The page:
Roe v Wade: Trump says Supreme Court ruling on abortion 'possible'

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Protesters participate in an abortion rights rally outside of the Supreme Court in WashingtonImage source, Getty Images
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Access to abortions has proven to be among the most divisive issues in US politics

President Donald Trump has said it is "certainly possible" that his Supreme Court pick will be involved in a ruling revisiting the landmark 1973 decision that legalised abortion in the US.

Mr Trump said he did not discuss abortion rights with Amy Coney Barrett before choosing her for the top court.

But Ms Coney Barrett was "certainly conservative in her views", he said.

She has been chosen to replace the late liberal Justice Ruth Bader Ginsburg but awaits Senate confirmation.

Democrats and women's rights advocates fear Judge Barrett, a socially conservative jurist, could play a decisive role in any ruling overturning the 1973 judgment to legalise abortion, known as Roe v Wade.

Should Judge Barrett's nomination be confirmed, conservative-leaning justices will hold a 6-3 majority on the Supreme Court, shifting its ideological balance for potentially decades to come.

Mr Trump said he did not know how the judge would vote on the issue if her nomination was approved.

"Mostly I'm looking for somebody who can interpret the constitution as written. She is very strong on that," Mr Trump said in an interview with Fox & Friends on Sunday.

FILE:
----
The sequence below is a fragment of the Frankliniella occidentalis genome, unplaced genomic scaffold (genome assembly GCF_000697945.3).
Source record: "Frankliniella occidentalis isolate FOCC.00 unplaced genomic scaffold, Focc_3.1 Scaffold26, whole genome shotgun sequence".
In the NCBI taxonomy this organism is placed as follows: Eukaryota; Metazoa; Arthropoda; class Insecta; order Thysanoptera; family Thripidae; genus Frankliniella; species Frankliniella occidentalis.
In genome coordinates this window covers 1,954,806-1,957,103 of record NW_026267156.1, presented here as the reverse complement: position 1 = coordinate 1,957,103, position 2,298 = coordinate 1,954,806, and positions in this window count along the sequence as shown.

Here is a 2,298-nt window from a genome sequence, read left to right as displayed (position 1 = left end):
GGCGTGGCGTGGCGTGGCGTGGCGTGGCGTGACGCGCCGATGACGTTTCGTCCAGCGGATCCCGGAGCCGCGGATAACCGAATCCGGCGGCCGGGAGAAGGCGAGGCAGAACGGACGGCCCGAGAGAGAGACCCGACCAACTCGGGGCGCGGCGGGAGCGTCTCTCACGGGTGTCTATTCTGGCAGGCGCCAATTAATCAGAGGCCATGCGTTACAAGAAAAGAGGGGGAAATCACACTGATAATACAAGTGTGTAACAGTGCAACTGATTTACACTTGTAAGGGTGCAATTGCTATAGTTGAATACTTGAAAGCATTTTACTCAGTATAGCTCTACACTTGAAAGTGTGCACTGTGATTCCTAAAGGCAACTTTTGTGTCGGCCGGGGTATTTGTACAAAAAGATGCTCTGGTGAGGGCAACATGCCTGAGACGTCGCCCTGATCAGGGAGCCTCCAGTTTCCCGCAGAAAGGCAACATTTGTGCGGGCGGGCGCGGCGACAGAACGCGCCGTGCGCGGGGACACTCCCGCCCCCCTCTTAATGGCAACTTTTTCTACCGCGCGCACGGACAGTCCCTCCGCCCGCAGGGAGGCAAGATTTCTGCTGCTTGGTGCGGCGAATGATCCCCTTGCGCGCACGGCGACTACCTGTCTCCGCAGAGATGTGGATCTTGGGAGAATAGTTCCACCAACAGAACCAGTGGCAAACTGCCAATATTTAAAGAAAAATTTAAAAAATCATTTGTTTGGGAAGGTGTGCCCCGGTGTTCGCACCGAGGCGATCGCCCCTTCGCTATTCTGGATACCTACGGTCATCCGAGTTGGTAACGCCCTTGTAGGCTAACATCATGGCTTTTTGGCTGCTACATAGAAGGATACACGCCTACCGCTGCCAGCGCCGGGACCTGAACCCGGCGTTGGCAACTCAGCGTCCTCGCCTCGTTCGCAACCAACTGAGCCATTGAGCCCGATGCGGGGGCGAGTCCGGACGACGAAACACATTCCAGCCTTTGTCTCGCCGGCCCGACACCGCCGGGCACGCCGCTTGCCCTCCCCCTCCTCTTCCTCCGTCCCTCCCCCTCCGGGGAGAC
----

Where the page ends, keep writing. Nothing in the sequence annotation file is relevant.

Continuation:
Mr Trump announced Judge Barrett's nomination to the country's highest court at the White House on Saturday, describing the 48-year-old as a "stellar scholar" with "unyielding loyalty to the constitution".

The court's nine justices serve lifetime appointments, and their rulings can shape US public policy on everything from gun and voting rights to abortion and campaign finance.

Judge Barrett is the third justice appointed by the current Republican president, after Neil Gorsuch in 2017 and Brett Kavanaugh in 2018.

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The US abortion battle explained in three minutes

The abortion issue took centre stage in Supreme Court confirmation hearings for Mr Gorsuch and Mr Kavanaugh.

Since then a number of conservative states have passed new abortion restrictions that could lead to legal challenges in the Supreme Court.

What is Roe v Wade, and why is it important?

Roe v Wade was the 1973 case that led to the legalisation of abortions in the US.

By a 7-2 vote, Supreme Court justices ruled that governments lacked the power to prohibit abortions.

The court's judgement was based on the decision that a woman's right to terminate her pregnancy came under the freedom of personal choice in family matters, as protected by the 14th Amendment of the US Constitution.

The ruling came after a 25-year-old single woman, Norma McCorvey under the pseudonym "Jane Roe", challenged the criminal abortion laws in Texas that forbade abortion as unconstitutional except in cases where the mother's life was in danger.